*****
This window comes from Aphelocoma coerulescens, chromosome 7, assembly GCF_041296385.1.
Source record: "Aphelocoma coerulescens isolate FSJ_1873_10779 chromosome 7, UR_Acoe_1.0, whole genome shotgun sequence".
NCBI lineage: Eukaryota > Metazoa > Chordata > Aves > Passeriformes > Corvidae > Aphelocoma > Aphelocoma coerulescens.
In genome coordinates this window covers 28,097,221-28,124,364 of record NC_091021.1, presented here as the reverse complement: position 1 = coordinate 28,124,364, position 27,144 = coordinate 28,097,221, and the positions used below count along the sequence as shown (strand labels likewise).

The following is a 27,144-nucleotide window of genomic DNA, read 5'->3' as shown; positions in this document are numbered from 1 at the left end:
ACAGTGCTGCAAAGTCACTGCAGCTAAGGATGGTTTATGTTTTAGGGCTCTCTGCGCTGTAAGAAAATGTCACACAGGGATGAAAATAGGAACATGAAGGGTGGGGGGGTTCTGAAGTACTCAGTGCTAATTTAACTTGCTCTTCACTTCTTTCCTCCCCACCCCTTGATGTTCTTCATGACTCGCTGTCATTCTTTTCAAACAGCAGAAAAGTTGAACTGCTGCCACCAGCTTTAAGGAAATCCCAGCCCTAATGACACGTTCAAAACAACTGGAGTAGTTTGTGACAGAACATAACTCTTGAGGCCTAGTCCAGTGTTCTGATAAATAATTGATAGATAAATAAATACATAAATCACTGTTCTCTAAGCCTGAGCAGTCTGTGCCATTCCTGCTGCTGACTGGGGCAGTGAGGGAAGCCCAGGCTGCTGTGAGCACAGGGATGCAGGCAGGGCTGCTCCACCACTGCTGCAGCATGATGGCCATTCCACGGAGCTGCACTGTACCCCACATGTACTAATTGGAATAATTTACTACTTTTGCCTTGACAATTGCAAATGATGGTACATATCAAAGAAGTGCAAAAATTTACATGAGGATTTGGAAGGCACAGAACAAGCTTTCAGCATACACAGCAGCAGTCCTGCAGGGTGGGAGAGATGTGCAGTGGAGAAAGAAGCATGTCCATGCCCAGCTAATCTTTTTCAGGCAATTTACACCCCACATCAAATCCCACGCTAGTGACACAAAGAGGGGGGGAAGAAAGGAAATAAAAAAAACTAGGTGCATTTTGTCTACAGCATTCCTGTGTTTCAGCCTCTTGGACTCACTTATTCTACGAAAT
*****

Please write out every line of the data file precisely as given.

This window comes from Aphelocoma coerulescens, chromosome 7, assembly GCF_041296385.1.
Source record: "Aphelocoma coerulescens isolate FSJ_1873_10779 chromosome 7, UR_Acoe_1.0, whole genome shotgun sequence".
NCBI lineage: Eukaryota > Metazoa > Chordata > Aves > Passeriformes > Corvidae > Aphelocoma > Aphelocoma coerulescens.
In genome coordinates this window covers 28,097,221-28,124,364 of record NC_091021.1, presented here as the reverse complement: position 1 = coordinate 28,124,364, position 27,144 = coordinate 28,097,221, and the positions used below count along the sequence as shown (strand labels likewise).

The following is a 27,144-nucleotide window of genomic DNA, read 5'->3' as shown; positions in this document are numbered from 1 at the left end:
ACAGTGCTGCAAAGTCACTGCAGCTAAGGATGGTTTATGTTTTAGGGCTCTCTGCGCTGTAAGAAAATGTCACACAGGGATGAAAATAGGAACATGAAGGGTGGGGGGGTTCTGAAGTACTCAGTGCTAATTTAACTTGCTCTTCACTTCTTTCCTCCCCACCCCTTGATGTTCTTCATGACTCGCTGTCATTCTTTTCAAACAGCAGAAAAGTTGAACTGCTGCCACCAGCTTTAAGGAAATCCCAGCCCTAATGACACGTTCAAAACAACTGGAGTAGTTTGTGACAGAACATAACTCTTGAGGCCTAGTCCAGTGTTCTGATAAATAATTGATAGATAAATAAATACATAAATCACTGTTCTCTAAGCCTGAGCAGTCTGTGCCATTCCTGCTGCTGACTGGGGCAGTGAGGGAAGCCCAGGCTGCTGTGAGCACAGGGATGCAGGCAGGGCTGCTCCACCACTGCTGCAGCATGATGGCCATTCCACGGAGCTGCACTGTACCCCACATGTACTAATTGGAATAATTTACTACTTTTGCCTTGACAATTGCAAATGATGGTACATATCAAAGAAGTGCAAAAATTTACATGAGGATTTGGAAGGCACAGAACAAGCTTTCAGCATACACAGCAGCAGTCCTGCAGGGTGGGAGAGATGTGCAGTGGAGAAAGAAGCATGTCCATGCCCAGCTAATCTTTTTCAGGCAATTTACACCCCACATCAAATCCCACGCTAGTGACACAAAGAGGGGGGGAAGAAAGGAAATAAAAAAAACTAGGTGCATTTTGTCTACAGCATTCCTGTGTTTCAGCCTCTTGGACTCACTTATTCTACGAAAT